Although there has been an increase in research on terrorism across the social and behavioral sciences in the past few decades, until recently most of this work has originated from political science, psychology, or economics; therefore, the focus of the current book is uniquely on criminological conceptual frameworks and empirical studies that engage terrorism and responses to it.
A distinguished group of researchers offer their distinctive insights into criminological perspectives on terrorism. They focus on criminological perspectives that have rarely, if ever, been previously applied to the study of terrorism. This includes a range of perspectives from rational choice to social disorganization and from strain to routine activities theory. This volume will advance understanding of terrorism by taking advantage of criminological contributions, and at the same time will serve as a useful update to the criminologists and their students already working in this area. It would also be a helpful introduction to those criminologists and their students who would like to be more engaged in this important area of research. (Publisher Abstract)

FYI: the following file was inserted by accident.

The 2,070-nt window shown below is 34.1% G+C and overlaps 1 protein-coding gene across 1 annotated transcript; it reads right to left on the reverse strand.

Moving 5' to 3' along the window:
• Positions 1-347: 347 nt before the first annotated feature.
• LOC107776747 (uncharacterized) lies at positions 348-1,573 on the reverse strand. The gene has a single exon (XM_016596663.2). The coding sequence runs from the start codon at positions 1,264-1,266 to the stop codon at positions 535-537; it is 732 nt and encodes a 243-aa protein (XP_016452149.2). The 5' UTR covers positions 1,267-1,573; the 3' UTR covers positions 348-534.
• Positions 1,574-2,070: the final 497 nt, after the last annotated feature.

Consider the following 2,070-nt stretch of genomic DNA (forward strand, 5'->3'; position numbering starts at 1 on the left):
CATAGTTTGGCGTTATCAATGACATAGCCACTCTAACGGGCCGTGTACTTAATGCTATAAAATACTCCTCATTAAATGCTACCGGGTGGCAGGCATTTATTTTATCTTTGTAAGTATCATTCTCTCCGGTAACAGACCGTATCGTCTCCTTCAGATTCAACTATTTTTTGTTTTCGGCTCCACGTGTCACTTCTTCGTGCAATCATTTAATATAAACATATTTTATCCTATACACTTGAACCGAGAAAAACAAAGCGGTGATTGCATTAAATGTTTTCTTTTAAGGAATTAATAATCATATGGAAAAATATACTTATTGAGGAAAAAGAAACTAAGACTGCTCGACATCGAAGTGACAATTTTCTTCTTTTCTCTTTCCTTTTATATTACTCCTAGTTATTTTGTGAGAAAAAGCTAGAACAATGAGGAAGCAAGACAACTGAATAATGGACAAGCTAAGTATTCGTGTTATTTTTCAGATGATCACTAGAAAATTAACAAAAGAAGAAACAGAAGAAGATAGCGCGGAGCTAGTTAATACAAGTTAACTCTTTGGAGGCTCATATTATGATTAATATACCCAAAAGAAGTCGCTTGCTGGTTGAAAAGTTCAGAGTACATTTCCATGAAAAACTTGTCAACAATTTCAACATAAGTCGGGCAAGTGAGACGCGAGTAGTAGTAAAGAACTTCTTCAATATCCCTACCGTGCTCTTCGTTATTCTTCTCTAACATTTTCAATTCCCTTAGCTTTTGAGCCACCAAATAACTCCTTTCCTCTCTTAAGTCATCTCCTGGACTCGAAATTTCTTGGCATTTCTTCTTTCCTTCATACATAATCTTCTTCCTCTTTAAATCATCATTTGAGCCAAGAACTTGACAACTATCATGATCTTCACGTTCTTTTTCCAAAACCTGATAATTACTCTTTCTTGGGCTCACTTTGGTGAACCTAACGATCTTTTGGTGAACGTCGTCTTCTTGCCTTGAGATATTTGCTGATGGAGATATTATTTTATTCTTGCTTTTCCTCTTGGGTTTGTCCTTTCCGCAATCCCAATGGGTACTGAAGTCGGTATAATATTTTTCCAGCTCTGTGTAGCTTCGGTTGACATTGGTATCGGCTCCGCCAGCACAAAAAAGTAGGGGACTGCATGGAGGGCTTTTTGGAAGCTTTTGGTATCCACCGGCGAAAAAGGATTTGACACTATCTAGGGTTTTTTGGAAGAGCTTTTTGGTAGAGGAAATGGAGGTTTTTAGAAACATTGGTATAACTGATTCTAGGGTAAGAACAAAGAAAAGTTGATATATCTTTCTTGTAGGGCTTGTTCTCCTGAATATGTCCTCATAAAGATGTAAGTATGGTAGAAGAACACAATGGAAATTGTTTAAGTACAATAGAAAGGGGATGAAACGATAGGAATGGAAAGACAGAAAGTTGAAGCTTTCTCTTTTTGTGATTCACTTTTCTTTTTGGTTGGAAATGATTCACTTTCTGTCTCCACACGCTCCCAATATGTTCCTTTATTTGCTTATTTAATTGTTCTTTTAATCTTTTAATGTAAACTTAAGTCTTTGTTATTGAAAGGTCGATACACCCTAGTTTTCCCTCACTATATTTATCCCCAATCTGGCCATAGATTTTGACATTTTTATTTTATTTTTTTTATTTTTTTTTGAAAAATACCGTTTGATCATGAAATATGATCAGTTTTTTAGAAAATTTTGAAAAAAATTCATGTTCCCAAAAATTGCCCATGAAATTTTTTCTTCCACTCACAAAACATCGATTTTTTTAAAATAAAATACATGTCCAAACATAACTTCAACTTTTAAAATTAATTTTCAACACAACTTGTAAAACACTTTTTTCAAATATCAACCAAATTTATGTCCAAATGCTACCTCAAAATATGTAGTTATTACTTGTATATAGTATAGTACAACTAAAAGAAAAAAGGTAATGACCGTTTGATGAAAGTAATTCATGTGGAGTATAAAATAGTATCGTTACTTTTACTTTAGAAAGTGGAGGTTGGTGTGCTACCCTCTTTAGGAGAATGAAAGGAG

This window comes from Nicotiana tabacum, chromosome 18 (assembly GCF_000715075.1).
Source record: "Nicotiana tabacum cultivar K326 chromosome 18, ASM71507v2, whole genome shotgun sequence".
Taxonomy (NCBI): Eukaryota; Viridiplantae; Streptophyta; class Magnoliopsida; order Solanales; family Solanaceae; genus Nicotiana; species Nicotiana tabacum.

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This book was originally published as a special issue of Terrorism and Political Violence.